No rules. No presets. No idea what sound you're about to get. Oh, yes, this is good fun.

No rules. No presets. No idea what sound you’re about to get. Oh, yes, this is good fun.

It’s all been done.

Or maybe not.

Synthesis may not have so many unseen shores – unknown, wild beaches where you can plunk a flag in the ground and shout “I claim this for Spain!” or something to that effect. Instead, we find nuances of sonic possibility in details. We’re building on those colonies.

And freed from the dogma of “fidelity” or slavish imitation of instruments (remember, a lot of the synth business had its root in the conservative organ business), the sounds that are coming out delight with new variety.

Take this lovely free app, (Currently marked “lite,” in advance of a more fleshed-out edition.) At first, it looks like just another soft synth running on the phone, and maybe it does some edgier digital sounds.

But look again. With just its single FM synthesis operator, you can “circuit bend” the sounds generated via a big matrix, creating an array (literally) of digital distortions, mixing bits like watercolors into new timbral shades. They go as far as to claim that the idea itself is modeling the electronic bends of physical instruments, but in computer models – circuit bending with bits. Whether you agree with that description or not, the idea of short-circuiting the logical flow of bits through synthesis is one I always find appealing. And it, too, can be seen as something that makes sense in a digital age, one in which the modeling of components and filters need not have anything to do with acoustic instruments.

Here’s how creators Kurt James Werner and Mayank Sanganaria (of CCRMA) describe it:

On [the matrix] screen, you can control circuit bends via the bend matrix patch bay, fine & octave clock bends, & control word length decimation. The bend matrix patch bay lets you mangle the circuit to reroute signals, combine them through digital logic chips (NAND, XOR), decimate them through binary counters (CNT0/1), & create glitchy distortions, algorithmic chiptunes sequences, or something entirely new. Play with the bend matrix patch bay to modify lite’s sound in crazy, unpredictable ways. Tweak the “fine” knob to subtly adjust lite’s pitch with a classic circuit-bent clock bend, or the “octave” to underclock down to throbbing digital basses. Thin out noisy signals with the “nbits” knobs to expose hidden sequences in noisy signals. Explore factory presets & create your own!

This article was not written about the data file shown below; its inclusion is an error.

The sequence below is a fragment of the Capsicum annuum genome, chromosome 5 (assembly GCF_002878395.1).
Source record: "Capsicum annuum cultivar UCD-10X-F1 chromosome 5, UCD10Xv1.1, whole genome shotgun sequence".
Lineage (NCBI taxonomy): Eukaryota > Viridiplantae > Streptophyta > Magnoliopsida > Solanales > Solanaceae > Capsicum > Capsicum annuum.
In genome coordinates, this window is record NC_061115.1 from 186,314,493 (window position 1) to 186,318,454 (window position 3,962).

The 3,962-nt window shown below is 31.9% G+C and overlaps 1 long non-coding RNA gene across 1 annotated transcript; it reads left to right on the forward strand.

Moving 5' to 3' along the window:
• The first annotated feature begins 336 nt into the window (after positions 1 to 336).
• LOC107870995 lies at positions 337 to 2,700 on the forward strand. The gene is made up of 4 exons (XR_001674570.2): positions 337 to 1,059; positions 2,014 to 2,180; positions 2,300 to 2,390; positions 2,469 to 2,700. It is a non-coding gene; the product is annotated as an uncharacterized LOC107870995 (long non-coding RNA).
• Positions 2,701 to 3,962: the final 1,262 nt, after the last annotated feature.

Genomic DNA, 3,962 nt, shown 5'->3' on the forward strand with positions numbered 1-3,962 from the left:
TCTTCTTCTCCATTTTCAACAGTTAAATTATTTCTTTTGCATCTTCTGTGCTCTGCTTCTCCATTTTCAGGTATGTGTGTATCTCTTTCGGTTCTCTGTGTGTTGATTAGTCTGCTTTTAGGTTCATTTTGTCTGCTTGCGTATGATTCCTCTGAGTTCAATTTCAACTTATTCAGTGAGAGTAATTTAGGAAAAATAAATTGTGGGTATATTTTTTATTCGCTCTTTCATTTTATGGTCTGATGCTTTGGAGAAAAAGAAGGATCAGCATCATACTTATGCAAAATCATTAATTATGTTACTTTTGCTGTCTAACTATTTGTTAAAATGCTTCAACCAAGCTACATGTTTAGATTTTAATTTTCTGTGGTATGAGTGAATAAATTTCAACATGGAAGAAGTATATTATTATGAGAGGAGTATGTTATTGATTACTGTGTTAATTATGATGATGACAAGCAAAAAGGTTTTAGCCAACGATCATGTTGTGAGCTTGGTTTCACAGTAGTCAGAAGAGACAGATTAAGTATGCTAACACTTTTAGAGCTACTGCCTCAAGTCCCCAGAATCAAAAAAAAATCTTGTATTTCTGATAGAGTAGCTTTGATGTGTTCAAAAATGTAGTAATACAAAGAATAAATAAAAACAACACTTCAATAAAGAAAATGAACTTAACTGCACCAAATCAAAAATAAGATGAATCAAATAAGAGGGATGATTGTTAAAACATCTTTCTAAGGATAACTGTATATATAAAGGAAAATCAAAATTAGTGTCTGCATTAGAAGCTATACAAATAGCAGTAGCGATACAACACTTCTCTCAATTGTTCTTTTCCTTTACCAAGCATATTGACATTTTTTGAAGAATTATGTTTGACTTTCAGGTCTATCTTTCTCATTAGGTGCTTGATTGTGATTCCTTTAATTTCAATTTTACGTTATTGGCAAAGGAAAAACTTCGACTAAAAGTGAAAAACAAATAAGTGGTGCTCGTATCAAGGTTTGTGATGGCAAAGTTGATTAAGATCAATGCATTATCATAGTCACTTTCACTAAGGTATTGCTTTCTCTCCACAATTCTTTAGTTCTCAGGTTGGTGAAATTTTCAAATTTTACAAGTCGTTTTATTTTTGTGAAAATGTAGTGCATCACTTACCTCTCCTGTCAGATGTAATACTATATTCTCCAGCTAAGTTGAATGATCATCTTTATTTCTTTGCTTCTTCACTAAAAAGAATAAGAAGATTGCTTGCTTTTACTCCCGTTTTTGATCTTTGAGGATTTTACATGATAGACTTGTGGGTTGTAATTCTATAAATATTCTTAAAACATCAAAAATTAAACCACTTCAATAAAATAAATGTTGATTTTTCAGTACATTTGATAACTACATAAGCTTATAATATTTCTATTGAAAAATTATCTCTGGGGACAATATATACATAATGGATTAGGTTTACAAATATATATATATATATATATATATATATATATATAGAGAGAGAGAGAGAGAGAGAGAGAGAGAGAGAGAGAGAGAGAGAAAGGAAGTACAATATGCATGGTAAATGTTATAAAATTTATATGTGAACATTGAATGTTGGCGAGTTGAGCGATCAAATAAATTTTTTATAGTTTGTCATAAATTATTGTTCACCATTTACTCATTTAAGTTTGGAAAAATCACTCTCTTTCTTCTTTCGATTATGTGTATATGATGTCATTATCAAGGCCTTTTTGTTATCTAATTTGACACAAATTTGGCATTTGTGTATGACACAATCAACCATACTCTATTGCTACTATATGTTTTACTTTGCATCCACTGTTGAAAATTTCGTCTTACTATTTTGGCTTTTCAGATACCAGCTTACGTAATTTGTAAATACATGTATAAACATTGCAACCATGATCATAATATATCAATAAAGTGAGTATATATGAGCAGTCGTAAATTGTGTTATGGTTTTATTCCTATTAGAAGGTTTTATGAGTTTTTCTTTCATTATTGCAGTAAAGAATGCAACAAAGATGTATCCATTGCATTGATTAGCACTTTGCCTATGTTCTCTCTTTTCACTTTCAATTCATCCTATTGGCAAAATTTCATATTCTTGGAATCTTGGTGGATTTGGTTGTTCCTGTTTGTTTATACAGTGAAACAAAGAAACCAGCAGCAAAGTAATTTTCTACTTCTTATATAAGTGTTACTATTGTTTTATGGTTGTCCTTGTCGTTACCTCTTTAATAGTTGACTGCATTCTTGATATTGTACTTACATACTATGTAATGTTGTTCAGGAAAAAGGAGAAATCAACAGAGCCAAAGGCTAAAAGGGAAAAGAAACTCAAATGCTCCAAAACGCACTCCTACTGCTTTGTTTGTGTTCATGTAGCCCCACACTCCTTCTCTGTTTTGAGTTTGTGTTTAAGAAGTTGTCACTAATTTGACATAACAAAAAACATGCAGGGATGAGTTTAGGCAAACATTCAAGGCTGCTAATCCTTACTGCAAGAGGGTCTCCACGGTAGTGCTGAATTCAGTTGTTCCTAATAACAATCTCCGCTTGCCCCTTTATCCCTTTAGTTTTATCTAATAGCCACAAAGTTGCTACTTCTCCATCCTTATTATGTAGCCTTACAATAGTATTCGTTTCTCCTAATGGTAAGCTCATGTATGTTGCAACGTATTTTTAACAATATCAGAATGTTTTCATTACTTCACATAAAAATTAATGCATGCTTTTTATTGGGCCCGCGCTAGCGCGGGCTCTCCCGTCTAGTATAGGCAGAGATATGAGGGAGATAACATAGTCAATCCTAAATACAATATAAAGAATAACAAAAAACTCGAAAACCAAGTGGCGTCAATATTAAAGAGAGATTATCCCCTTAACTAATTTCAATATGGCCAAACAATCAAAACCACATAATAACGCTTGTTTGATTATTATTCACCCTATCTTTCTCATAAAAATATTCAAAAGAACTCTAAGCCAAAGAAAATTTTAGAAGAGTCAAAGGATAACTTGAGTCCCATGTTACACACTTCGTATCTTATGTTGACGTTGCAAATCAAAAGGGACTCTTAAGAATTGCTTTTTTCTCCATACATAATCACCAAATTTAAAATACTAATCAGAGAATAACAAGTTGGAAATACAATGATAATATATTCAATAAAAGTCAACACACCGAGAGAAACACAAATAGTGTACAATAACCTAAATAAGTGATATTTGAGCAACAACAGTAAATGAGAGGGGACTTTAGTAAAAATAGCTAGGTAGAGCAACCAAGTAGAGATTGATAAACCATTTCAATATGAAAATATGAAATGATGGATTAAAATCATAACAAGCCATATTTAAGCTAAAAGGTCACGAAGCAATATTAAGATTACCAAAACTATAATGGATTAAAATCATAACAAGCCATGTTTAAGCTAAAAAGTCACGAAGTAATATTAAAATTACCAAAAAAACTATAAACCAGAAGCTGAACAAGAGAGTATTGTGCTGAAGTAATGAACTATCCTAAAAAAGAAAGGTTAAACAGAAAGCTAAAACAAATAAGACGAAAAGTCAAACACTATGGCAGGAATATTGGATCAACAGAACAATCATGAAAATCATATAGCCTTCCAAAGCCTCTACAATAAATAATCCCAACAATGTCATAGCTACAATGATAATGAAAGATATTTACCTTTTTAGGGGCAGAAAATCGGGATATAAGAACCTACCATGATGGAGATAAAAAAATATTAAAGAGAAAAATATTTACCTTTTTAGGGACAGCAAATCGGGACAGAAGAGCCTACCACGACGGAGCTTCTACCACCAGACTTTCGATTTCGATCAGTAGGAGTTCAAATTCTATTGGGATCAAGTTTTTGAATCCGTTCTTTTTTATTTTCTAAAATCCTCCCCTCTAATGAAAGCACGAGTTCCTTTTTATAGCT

The elements in that array are, again, not new techniques. But it’s in the combinations, the details of implementation, where some new possibilities emerge.

In practice, it absolutely feels like circuit bending. Some choices will make it crackle and stop making sound altogether. Others will produce completely and totally unpredicted results. You’ll want to keep some audio recording going for sampling.

And attention sound wonks and students: there are academic papers to go with this, too, so that you can steal these ideas and go create new stuff of your own be inspired by academic research. Papers and talks are linked on their site, where you can also learn more about the synth – or grab it yourself, for your new iPhone 5C.

Waiting for approval is a version in the App Store that brings bug fixes and, crucially, Audiobus support.

Here’s a talk they gave at Stanford’s CCRMA, in California:

CCRMA Colloquium. January 16, 2013

“We present a justification for computer modeling of circuit bent instruments, with deference to the movement’s aversion to “theory-true” design and associations with chance discovery. We introduce the technique of “bit bending,” a particularly fertile type of “bend” dealing with short-circuits and manipulations upon digital serial information. We also present a C++ library for the modeling of certain classes of digital integrated circuits, as well as a synthesis architecture (frequency modulation with numerically-controlled oscillators) which utilizes the library in a Steinberg VST plugin framework. Circuit bending, the process of creatively modifying or augmenting sound-producing electronic devices, occupies an increasingly important musical and cultural niche. Though the practice began in the 1960s (and traces roots to Leon Theremin’s experiments with radio tubes in the 1920s), it is still understudied.”